Vimentin Intermediate Filaments Template Microtubule Networks to Enhance Persistence in Cell Polarity and Directed Migration

Zhuo Gan, Liya Ding, Christoph J. Burckhardt, Jason Lowery, Assaf Zaritsky, Karlyndsay Sitterley, Andressa Mota, Nancy Costigliola, Colby G. Starker, Daniel F. Voytas, Jessica Tytell, Robert D. Goldman, Gaudenz Danuser

Research output: Contribution to journalArticlepeer-review

120 Scopus citations


Increased expression of vimentin intermediate filaments (VIFs) enhances directed cell migration, but the mechanism behind VIFs’ effect on motility is not understood. VIFs interact with microtubules, whose organization contributes to polarity maintenance in migrating cells. Here, we characterize the dynamic coordination of VIF and microtubule networks in wounded monolayers of retinal pigment epithelial cells. By genome editing, we fluorescently labeled endogenous vimentin and α-tubulin, and we developed computational image analysis to delineate architecture and interactions of the two networks. Our results show that VIFs assemble an ultrastructural copy of the previously polarized microtubule network. Because the VIF network is long-lived compared to the microtubule network, VIFs template future microtubule growth along previous microtubule tracks, thus providing a feedback mechanism that maintains cell polarity. VIF knockdown prevents cells from polarizing and migrating properly during wound healing. We suggest that VIFs’ templating function establishes a memory in microtubule organization that enhances persistence in cell polarization in general and migration in particular.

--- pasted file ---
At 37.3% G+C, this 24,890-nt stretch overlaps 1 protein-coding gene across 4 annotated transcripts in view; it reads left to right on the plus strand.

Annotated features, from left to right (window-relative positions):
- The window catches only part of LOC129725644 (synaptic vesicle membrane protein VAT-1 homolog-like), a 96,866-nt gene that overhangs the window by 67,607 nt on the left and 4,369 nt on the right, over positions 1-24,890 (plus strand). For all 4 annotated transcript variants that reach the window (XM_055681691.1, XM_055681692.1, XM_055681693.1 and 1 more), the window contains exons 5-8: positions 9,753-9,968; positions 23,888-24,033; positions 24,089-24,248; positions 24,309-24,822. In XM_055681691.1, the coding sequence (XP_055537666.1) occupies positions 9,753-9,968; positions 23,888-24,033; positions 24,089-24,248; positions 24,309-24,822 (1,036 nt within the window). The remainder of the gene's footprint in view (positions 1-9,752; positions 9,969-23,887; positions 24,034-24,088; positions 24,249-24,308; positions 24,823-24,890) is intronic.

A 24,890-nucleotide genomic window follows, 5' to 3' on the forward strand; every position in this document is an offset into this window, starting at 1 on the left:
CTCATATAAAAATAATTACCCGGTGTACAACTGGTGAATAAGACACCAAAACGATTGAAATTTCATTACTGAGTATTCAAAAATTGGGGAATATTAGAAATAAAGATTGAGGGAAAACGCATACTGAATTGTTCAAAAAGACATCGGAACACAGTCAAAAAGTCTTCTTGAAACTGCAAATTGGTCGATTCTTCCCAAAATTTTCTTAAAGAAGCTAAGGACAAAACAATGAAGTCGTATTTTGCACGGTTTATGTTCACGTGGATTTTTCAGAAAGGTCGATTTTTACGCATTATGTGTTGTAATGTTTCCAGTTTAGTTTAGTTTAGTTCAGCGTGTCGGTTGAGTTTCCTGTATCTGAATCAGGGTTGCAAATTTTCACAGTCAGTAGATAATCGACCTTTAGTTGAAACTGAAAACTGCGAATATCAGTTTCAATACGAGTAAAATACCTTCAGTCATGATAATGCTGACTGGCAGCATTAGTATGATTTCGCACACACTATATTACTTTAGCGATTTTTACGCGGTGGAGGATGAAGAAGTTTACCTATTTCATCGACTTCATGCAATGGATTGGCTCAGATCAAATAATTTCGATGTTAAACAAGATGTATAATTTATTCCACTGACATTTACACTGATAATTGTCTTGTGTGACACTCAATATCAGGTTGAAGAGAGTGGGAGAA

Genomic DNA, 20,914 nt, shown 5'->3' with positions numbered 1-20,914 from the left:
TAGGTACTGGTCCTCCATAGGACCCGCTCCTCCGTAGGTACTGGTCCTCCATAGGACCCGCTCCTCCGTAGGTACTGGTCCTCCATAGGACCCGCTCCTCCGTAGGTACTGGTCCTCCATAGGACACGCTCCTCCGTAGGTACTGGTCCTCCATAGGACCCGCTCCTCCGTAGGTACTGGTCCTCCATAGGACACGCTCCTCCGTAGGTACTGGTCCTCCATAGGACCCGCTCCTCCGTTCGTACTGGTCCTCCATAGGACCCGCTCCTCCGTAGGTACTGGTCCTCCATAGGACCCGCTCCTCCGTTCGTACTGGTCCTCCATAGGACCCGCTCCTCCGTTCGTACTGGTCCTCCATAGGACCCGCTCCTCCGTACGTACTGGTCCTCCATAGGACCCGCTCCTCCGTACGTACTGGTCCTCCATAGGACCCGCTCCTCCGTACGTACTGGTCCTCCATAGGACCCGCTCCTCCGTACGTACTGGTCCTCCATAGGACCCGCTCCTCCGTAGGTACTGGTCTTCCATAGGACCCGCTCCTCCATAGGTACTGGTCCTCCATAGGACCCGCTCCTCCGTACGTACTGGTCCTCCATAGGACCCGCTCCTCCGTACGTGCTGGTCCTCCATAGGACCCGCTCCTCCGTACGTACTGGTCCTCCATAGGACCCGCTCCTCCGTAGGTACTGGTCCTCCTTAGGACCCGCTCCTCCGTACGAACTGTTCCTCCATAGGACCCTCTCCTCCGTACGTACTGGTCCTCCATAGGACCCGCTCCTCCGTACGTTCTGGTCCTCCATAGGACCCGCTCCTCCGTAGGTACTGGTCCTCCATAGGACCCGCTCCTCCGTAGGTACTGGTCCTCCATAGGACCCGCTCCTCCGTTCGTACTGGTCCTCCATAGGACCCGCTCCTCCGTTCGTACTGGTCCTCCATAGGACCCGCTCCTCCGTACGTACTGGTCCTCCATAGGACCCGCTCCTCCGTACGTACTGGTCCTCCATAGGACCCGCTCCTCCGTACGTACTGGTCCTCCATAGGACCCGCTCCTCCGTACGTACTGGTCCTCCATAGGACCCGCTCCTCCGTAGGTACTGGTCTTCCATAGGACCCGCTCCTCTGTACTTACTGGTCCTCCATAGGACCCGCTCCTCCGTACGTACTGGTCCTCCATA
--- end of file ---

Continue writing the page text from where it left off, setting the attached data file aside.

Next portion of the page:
Original languageEnglish (US)
Pages (from-to)252-263.e8
JournalCell Systems
Issue number3
StatePublished - Sep 28 2016

Bibliographical note

Funding Information:
This study was supported by NIH grant P01GM096971 (to G.D. and R.G.), CPRIT recruitment award R1225 (to G.D.), and fellowships from the Swiss National Science Foundation and the Novartis Research Foundation (to C.J.B.). We thank the Live Cell Imaging Core Facility at the University of Texas Southwestern Medical Center and the Nikon Imaging Centers at Harvard Medical School and Northwestern University for help with light microscopy, and we thank the Dana Farber Cancer Institute Flow Cytometry core for help with cell sorting. Research reported in this publication was supported by the National Cancer Institute of the NIH under award number 5P30CA142543. We thank Xiao Ma, UTSW, for help with the double-blind analysis of single cell migration.

Publisher Copyright:
© 2016 Elsevier Inc.


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